Die Logik ist keine Lehre, sondern ein Spiegelbild der Welt. Die Logik ist transcendental. - Wittgenstein

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    Member Bartender's Avatar
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    The American government is corrupt in every sense of the word. It is only such a major issue because we are powerful and corrupt. Most if not all politicians are bought and paid for in the US.

  10. #10
    Hasta Siempre Madrigal's Avatar
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    And then this happened:

    Argentina will use anti-terrorism law against a U.S. printing firm

    The funny thing is, this whole thing has helped her public image immensely, which is a really unusual thing for a president who's about to leave office after two terms in power (three if you count her husband's first term). The rhetoric is starting to border on anti-Americanism. I read recently that the Pew Research Center has consistently shown Argentina to be the most anti-American country in Latin America (I assume after Cuba).

    Quote Originally Posted by ferrus View Post
    It reflects the fact thought that the US isn't really a single point of power. It acted like it was and pretty much was during the cold war, because... it could under the paranoia of the era the whole issue of states rights and separation of powers took second place to the 'state of emergency'. The more separatist elements of the US psyche have come back now that that threat is gone. This kind of event isn't so uncommon in other confederations or pseudo-states - look at Switzerland or the European Union or even the Soviet Union when the central government lost control of the individual states by 1989. Many third-world countries and even rich former colonies like Australia have pretend federalism, but it usually was the result of the joining together of places which never really had much independent identity to begin with. The US states did. In such a circumstance it is possible to have separation of power having real effects like this because Griesa has implicit support from some power centres in the US (the Tea Party is a fan I believe - his actions kind of chime with their whole fiscal rectitude plug) that would cry foul if any move was made against him.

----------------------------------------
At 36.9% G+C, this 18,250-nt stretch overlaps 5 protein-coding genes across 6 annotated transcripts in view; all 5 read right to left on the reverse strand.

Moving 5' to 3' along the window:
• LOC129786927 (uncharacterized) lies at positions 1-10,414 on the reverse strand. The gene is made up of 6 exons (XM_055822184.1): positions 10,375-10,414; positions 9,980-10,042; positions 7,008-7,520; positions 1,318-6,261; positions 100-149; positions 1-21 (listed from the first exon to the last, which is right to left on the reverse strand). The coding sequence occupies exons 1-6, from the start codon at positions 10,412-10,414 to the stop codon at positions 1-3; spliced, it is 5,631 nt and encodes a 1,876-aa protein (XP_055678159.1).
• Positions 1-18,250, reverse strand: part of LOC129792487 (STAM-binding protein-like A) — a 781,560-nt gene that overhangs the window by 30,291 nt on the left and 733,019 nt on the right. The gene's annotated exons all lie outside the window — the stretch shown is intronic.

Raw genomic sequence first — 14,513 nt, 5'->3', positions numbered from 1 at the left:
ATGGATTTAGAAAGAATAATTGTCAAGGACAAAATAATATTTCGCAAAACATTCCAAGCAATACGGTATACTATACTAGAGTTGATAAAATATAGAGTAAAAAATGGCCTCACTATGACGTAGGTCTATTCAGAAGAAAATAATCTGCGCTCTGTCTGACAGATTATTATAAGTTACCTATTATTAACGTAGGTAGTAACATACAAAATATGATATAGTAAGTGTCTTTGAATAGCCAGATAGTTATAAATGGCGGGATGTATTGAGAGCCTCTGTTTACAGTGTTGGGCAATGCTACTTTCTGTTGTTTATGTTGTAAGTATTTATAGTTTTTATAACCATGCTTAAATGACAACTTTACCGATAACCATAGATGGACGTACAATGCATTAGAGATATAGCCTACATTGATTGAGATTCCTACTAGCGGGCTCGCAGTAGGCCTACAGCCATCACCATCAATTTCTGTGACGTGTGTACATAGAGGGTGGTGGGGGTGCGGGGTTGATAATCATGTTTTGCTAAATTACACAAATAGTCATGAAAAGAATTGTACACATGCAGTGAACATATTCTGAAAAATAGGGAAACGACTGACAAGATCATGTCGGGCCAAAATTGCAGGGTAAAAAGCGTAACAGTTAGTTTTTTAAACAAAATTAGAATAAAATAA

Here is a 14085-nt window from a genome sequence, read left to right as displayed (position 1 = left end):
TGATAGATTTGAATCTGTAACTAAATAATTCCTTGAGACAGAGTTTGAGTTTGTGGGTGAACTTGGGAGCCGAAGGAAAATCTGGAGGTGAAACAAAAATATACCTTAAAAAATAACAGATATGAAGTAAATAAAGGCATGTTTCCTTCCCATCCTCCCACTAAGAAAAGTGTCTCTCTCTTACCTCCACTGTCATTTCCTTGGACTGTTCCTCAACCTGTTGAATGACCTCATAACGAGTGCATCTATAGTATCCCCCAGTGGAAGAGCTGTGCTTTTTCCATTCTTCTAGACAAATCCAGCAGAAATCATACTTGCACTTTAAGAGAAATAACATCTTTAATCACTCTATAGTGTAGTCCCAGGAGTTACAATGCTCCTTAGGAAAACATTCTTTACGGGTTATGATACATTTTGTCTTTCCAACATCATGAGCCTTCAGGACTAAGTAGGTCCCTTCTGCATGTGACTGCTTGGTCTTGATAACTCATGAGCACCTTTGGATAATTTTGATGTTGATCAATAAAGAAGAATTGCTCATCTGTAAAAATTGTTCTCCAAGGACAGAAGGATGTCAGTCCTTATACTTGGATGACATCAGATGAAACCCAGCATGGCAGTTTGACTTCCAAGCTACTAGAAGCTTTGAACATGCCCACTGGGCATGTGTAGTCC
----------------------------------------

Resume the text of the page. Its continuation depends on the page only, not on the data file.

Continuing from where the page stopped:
Good points. I think the hardcore federalism of the United States is probably one of its most backwards aspects on a political level. Just seeing how painfully slow it is to generalize progressive legislation like gay marriage is something that more unitarian countries like mine have a really difficult time comprehending. Common sense would suggest that the most advanced sectors of an establishment would dictate over the most retrograde. Yet this does not seem to be the case in the United States, where entrenched sectors can actually hold society back from progress on a national level.
    Quote Originally Posted by Hephaestus View Post
    Heh. We've been here years now.